Series: Divergent #2
Genre: Dystopian, Science Fiction, Young Adult
Published by Katherine Tegen (5.1.2012)
Hardcover, 525 pages
Source: I own it
One choice can transform you—or it can destroy you. But every choice has consequences, and as unrest surges in the factions all around her, Tris Prior must continue trying to save those she loves—and herself—while grappling with haunting questions of grief and forgiveness, identity and loyalty, politics and love.
Tris's initiation day should have been marked by celebration and victory with her chosen faction; instead, the day ended with unspeakable horrors. War now looms as conflict between the factions and their ideologies grows. And in times of war, sides must be chosen, secrets will emerge, and choices will become even more irrevocable—and even more powerful. Transformed by her own decisions but also by haunting grief and guilt, radical new discoveries, and shifting relationships, Tris must fully embrace her Divergence, even if she does not know what she may lose by doing so.
Insurgent. Noun. A person who acts in opposition to the established authority, who is not necessarily regarded as a belligerent.
While I still mostly enjoyed this one, it was overall kind of meh for me. Now that I’ve finished it, the book is already fading away. It won’t stick with me or leave a lasting impression. The feeling (or lack thereof) I got from this book probably didn’t deserve a 3 heartbeat rating, but I did enjoy it while I was reading it.
The Candor sing the praises of the truth, but they never tell you how much it costs.
My main problem with this book? Tris. She annoyed the shit out of me. She was selfish, reckless, impulsive, stupid, and stubborn. I know that life was hard for her, because she just lost her parents, and I….can’t even imagine dealing with that. But that’s no excuse for the way she acted. My main issue with her was all the lying. She lied over and over again, digging her hole deeper and deeper. Many times she could have said, “You know what, I screwed up and I’m sorry.” She never did that. Not once. Instead, she kept building up the lies until she was practically drowning in them, pushing away the people that cared about her. Especially Tobias. Actually, I felt kinda bad for him. Must suck to have a compulsive liar as a girlfriend.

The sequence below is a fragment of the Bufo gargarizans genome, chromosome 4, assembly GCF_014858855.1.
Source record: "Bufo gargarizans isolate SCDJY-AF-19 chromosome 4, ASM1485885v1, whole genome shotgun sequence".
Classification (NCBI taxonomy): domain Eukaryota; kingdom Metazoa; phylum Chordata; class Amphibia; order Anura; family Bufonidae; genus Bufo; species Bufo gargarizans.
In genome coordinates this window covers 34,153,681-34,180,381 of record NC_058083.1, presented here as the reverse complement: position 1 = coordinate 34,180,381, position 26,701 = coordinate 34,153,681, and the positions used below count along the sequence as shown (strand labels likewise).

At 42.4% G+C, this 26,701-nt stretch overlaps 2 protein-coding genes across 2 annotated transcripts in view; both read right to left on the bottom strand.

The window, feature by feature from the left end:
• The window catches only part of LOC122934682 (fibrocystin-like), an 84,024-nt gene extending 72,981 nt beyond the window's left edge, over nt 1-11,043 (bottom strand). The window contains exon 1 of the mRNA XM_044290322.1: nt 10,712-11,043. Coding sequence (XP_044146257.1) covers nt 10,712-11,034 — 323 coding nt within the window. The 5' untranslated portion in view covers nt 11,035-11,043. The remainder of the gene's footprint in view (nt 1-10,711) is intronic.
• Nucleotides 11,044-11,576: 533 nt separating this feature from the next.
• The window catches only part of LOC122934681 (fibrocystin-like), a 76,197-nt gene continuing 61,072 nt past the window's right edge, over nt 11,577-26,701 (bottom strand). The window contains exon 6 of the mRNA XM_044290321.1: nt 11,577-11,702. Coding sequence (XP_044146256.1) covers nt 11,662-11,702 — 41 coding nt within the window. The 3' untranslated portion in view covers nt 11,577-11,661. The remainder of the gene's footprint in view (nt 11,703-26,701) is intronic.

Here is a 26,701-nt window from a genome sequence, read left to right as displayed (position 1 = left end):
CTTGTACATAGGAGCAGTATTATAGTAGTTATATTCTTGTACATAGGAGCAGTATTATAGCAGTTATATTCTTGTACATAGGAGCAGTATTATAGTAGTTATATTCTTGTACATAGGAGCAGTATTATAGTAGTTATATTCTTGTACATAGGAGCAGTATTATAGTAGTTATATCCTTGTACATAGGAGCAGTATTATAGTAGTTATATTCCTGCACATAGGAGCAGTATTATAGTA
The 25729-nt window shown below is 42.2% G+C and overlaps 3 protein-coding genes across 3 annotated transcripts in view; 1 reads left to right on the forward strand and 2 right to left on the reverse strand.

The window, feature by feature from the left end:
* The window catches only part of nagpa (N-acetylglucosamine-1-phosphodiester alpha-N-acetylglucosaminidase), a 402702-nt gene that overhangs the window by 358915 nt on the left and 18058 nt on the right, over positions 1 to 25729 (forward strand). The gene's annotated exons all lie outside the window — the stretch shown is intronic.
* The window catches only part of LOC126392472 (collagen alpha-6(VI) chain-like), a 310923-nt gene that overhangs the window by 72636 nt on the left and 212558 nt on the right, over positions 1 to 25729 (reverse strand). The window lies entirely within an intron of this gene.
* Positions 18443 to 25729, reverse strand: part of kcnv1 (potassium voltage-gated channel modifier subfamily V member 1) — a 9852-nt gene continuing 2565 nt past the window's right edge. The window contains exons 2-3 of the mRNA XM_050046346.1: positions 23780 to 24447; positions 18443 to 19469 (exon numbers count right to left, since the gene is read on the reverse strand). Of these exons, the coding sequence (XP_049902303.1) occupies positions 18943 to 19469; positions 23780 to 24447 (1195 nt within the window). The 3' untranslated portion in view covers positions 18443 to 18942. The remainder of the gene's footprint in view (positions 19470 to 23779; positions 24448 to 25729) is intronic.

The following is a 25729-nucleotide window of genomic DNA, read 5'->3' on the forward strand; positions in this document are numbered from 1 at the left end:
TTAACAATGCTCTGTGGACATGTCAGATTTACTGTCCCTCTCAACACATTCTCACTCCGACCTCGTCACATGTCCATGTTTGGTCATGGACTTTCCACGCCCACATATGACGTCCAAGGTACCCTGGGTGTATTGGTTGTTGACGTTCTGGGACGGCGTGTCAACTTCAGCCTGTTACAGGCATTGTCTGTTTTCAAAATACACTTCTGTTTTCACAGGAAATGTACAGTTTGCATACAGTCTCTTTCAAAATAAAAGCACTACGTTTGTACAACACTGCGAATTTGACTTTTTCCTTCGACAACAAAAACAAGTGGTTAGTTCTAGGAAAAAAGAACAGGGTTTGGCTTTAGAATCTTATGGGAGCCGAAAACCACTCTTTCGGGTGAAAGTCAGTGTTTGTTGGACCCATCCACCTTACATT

She also had a blatant disregard for her own life. She kept throwing herself into dangerous situations, making rash decisions without thinking things through and coming up with a logical solution (um, she did test Erudite too, right? You’d never be able to tell, since she acted like such an idiot…). Hey, Tris, there’s a difference between bravery and stupidity. Knowingly putting your life on the line is not brave. It’s reckless and selfish. And stupid! She didn’t even give a thought to how her actions would effect the people who cared about her.
I hate when a relationship falls apart over stupid crap. As times got difficult, Tris and Tobias should have stuck together and supported each other. Instead, they fought over petty things. They got angry with one another for doing the same exact things. Tobias didn’t tell Tris his plans? Tris got pissed. Tris didn’t tell Tobias her plans? Tobias got pissed. UGH! They were so hypocritical it was ridiculous.
Other than that, though, the story was good. There’s a lot at stake with the threat of everyone being turned into mindless killing drones. And also, the intrigue of this mysterious Top Sekrit Data that everyone kept going on about. I was very curious as to what secret they could have that could be worth killing hundreds of people over, and that kept me interested. Despite the rather slow pacing, the book still held my interest because I wanted to know that information!
I must say, though, that I was a little underwhelmed by the ending. I saw the main twist coming (it’s not like they didn’t drop enough hints). View Spoiler »As soon as they said “We were brought here,” the surprise was ruined. The whole Taken and The Village style plot was cool, but that should have broadsided me! I guess the fact that no authorities wants anyone to know what’s outside the fence made it obvious for me. I did like the reveal at the end though about who came there first! Very interesting! « Hide Spoiler
I still had the problem with connecting like I did in the first book – I felt nothing. (Well, besides maybe irritation at Tris being a moron.) I think the reason is because the prose is stiff and detached. There aren’t many contractions, which made Tris’s narration seem too formal and a bit clinical.
“Do remember, though, that sometimes the people you oppress become mightier than you would like.”
I feel like the ending took an interesting turn, with the factionless and all. The main problem may have been solved, but it just created even more problems! I’m definitely curious to see how the series ends!
People, I have discovered, are layers and layers of secrets. You believe you know them, that you understand them, but their motives are always hidden from you, buried in their own hearts. You will never know them, but sometimes you decide to trust them.
Writing style: 3.5/5
Overall rating: 3/5